Make Yourself Feel More Comfortable While Public Speaking
Warren Buffett, the CEO of Berkshire Hathaway at Columbia University back in 2009 said that public speaking is one of the most valuable skills that you can develop to jumpstart your career. In fact, it has the potential to boost your career by 50%.
I attended one seminar a few years ago where one woman asked a question to the panelists, “What is the best thing I can do for my career?” One of the panelists responded, “You can get comfortable with public speaking.”
An estimated 75% of people struggle with public speaking nervousness. Some of the common feelings before any public speaking are palms getting sweaty, heartbeat becoming faster, the mind going blank, and the fear grasping you that you will forget everything you have prepared.
When I asked my friends and colleagues what makes them nervous, invariably they respond with the same answers:
“I don’t like being watched.”
“I don’t like being in the spotlight.”
For a beginner, the problem is that when he/she gets up to speak, he tries to avoid eye contact with the audience members at first. It may seem like an effective strategy for coping with speaking anxiety, but it makes matters worse and makes you more nervous.
So, what can you do to make yourself feel more comfortable while speaking in front of an audience?
1. Choose a topic you’re passionate about.
When you are passionate about something, it is easier to talk about it and inspire others to share your enthusiasm. You can overcome your nervousness about public speaking by choosing a topic that:
Has significantly impacted you
You want to share with others
You strongly believe that others could gain from knowing, and
You can speak about it from the heart
For example, if you are a gardener, you can start speaking about gardening. Similarly, if you are passionate about sports, you can talk about different sports activities, sports events, players, sports seasons, and so on.
2. Share interesting stories with your audience.
Your speech will be significantly more memorable, intriguing, and engaging if you use real-life examples. Once you see that your audience is engaging and enjoying, you will start to feel more comfortable and at ease.
However, be wary of the stories you use. They should be short, well-explained, positive, and interesting. For instance, If you're raising funds for childhood cancer, don't keep telling people the same heartbreaking tale of a family friend's kid who died too young.
You must also select a story that is a fit and relatable to that particular audience. For example, a story delivered for the Audience in India may not be relatable to an American audience. Or a story about kids will not be relatable to retired people while the same will be more relatable to the audience in a parenting seminar.
Go with stories that are as close to the audience as possible.
If you find yourself speaking too quickly during the speech, take a moment to breathe. This won't appear unusual because it will seem as though you are carefully considering what you are saying.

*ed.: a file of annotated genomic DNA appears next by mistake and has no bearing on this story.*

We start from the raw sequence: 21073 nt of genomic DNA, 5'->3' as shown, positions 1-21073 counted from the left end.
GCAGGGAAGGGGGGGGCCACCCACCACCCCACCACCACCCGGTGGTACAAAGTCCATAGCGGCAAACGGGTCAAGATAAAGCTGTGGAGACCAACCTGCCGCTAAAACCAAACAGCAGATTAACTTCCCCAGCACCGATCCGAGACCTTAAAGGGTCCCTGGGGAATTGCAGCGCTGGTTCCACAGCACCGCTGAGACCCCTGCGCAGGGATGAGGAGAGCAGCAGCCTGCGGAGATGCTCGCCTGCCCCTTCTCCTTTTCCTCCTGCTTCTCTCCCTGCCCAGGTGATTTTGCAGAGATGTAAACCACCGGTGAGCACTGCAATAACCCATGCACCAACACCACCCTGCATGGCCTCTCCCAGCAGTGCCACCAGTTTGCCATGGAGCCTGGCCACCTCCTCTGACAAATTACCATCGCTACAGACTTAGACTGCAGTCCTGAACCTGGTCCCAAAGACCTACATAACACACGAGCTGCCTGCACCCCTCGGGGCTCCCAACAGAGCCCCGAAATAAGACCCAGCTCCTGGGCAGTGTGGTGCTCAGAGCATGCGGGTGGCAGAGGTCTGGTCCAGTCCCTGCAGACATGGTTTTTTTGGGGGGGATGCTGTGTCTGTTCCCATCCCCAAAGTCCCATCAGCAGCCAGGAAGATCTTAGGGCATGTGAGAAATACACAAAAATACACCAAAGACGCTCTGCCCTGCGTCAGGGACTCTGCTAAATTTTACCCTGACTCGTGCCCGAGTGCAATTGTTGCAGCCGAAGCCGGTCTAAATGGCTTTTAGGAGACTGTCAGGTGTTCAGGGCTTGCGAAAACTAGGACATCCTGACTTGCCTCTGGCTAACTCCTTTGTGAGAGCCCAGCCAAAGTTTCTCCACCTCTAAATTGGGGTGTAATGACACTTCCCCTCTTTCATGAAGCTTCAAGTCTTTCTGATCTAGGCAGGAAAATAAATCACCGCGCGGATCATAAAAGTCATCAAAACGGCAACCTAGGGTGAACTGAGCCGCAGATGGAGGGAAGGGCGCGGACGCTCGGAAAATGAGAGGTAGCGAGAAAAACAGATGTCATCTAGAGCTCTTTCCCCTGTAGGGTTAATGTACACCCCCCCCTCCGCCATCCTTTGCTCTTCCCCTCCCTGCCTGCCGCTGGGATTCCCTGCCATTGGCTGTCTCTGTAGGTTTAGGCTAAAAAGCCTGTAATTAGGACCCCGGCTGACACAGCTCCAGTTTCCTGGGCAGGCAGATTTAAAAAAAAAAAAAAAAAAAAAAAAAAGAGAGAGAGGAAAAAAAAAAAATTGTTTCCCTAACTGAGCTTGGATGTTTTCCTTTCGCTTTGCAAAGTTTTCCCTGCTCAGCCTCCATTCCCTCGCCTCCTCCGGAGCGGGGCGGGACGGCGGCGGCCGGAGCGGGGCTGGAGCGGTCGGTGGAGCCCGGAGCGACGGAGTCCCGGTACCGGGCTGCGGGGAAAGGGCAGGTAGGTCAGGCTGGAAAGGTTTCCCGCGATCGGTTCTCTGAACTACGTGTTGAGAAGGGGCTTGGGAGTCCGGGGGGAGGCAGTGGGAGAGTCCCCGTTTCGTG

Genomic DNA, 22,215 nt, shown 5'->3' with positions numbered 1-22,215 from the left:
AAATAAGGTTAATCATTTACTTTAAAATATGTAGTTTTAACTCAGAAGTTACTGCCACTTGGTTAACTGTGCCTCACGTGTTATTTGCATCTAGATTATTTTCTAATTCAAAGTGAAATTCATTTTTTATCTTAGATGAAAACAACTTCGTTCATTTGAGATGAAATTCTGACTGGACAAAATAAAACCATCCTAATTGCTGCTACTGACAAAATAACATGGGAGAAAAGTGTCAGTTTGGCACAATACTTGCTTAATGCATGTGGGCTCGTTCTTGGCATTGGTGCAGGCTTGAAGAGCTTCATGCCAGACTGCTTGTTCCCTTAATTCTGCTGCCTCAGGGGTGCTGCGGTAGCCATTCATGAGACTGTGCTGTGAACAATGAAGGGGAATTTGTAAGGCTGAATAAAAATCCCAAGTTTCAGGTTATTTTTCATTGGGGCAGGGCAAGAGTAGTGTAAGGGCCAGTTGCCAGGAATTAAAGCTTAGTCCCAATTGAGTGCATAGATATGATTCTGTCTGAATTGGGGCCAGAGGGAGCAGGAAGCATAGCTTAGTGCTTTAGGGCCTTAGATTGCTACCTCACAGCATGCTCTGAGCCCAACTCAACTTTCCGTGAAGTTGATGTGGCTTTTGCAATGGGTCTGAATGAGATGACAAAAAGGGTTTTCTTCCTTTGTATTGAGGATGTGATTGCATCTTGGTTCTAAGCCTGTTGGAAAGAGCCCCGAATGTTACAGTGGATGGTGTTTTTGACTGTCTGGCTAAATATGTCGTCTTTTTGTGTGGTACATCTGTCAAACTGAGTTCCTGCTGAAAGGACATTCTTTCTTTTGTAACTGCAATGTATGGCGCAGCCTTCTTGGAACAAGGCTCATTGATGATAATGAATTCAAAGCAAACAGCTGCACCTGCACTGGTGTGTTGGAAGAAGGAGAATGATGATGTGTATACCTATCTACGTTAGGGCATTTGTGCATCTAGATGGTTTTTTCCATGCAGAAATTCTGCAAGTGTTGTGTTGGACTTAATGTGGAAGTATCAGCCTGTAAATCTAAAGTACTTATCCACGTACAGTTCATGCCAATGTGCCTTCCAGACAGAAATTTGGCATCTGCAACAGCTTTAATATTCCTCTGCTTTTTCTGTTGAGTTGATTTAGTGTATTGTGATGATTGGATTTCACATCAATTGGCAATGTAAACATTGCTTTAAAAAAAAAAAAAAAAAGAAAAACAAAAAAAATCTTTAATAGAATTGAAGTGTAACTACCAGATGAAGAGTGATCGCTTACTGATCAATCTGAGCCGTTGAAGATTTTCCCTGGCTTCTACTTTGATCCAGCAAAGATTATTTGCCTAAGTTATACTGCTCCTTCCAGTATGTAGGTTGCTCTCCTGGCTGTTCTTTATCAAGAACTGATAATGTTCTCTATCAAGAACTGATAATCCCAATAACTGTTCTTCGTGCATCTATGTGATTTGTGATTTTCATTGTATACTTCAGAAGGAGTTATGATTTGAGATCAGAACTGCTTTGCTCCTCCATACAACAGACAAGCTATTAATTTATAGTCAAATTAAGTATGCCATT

You can also purposefully plan some of your pauses, such as those after questions or at the end of sections since this will allow you a chance to collect yourself and also allow the audience to think about it and reflect.
While pausing, make sure you avoid using filler words like "uh", and "um". These filler words give the impression that you are confused/unsure and not confident.
Taking pauses will offer you much-needed comfort while allowing the audience to grasp your talk.
4. Build a Connection.
People think public speaking is about sounding smart, so they overemphasize their knowledge, use big, fancy words and forget to be themselves. The outcome? Anxiety — and a bored, disengaged audience.
Building a connection with your audience is the key to successful public speaking. Sure, you do have something to say, and it is certainly amazing. But if you pay more attention to your content than to the people you’re sharing it with, you miss the connection part.
I read the book “Ted Talks” by Chris Anderson, the curator of TED. In his book, the author asserts that public speaking is more important than ever. As a leader—or as an advocate—public speaking is the key to unlocking empathy, igniting passion, sharing knowledge and ideas, and promoting a shared dream.
Public speaking does more than merely raise your status in the eyes of your boss and senior executives. Your on-stage presence at conferences and events can also have an impact on your industry reputation. When you talk, you establish yourself as an expert, which adds credibility to your statements. In fact, according to one statistic, it was estimated that the fear of public speaking inhibits promotion to management by 15%.
So what is the bottom line?
Effective public speaking abilities can help you grow in your career overall because they demonstrate traits like poise, professionalism, leadership, critical thinking, and creativity, all of which are highly valued in the job market. Do everything you can to improve your game in that aspect to reap the benefits. These advantages may include career advancement, travel, and increased access to industry information and knowledge.